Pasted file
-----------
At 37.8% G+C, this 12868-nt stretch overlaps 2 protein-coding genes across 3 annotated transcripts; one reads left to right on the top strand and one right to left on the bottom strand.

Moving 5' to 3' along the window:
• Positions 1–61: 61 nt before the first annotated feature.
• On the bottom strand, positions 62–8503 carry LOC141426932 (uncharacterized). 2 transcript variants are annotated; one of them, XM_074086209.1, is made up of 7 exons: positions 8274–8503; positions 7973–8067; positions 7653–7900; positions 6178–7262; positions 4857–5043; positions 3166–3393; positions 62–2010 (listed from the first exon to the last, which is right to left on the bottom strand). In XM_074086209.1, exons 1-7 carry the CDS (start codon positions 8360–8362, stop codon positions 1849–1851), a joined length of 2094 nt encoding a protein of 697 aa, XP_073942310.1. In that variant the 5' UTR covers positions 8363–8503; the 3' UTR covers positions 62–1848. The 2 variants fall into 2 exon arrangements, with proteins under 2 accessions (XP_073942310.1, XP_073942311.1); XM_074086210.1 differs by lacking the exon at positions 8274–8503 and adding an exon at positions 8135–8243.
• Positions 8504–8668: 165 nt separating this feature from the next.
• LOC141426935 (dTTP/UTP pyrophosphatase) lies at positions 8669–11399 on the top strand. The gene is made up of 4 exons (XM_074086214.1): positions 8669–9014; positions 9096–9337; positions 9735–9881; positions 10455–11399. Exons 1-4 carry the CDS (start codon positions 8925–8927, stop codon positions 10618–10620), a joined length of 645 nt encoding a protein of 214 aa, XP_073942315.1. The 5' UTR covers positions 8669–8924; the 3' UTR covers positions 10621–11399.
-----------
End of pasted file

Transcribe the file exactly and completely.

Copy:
At 37.8% G+C, this 12868-nt stretch overlaps 2 protein-coding genes across 3 annotated transcripts; one reads left to right on the top strand and one right to left on the bottom strand.

Moving 5' to 3' along the window:
• Positions 1–61: 61 nt before the first annotated feature.
• On the bottom strand, positions 62–8503 carry LOC141426932 (uncharacterized). 2 transcript variants are annotated; one of them, XM_074086209.1, is made up of 7 exons: positions 8274–8503; positions 7973–8067; positions 7653–7900; positions 6178–7262; positions 4857–5043; positions 3166–3393; positions 62–2010 (listed from the first exon to the last, which is right to left on the bottom strand). In XM_074086209.1, exons 1-7 carry the CDS (start codon positions 8360–8362, stop codon positions 1849–1851), a joined length of 2094 nt encoding a protein of 697 aa, XP_073942310.1. In that variant the 5' UTR covers positions 8363–8503; the 3' UTR covers positions 62–1848. The 2 variants fall into 2 exon arrangements, with proteins under 2 accessions (XP_073942310.1, XP_073942311.1); XM_074086210.1 differs by lacking the exon at positions 8274–8503 and adding an exon at positions 8135–8243.
• Positions 8504–8668: 165 nt separating this feature from the next.
• LOC141426935 (dTTP/UTP pyrophosphatase) lies at positions 8669–11399 on the top strand. The gene is made up of 4 exons (XM_074086214.1): positions 8669–9014; positions 9096–9337; positions 9735–9881; positions 10455–11399. Exons 1-4 carry the CDS (start codon positions 8925–8927, stop codon positions 10618–10620), a joined length of 645 nt encoding a protein of 214 aa, XP_073942315.1. The 5' UTR covers positions 8669–8924; the 3' UTR covers positions 10621–11399.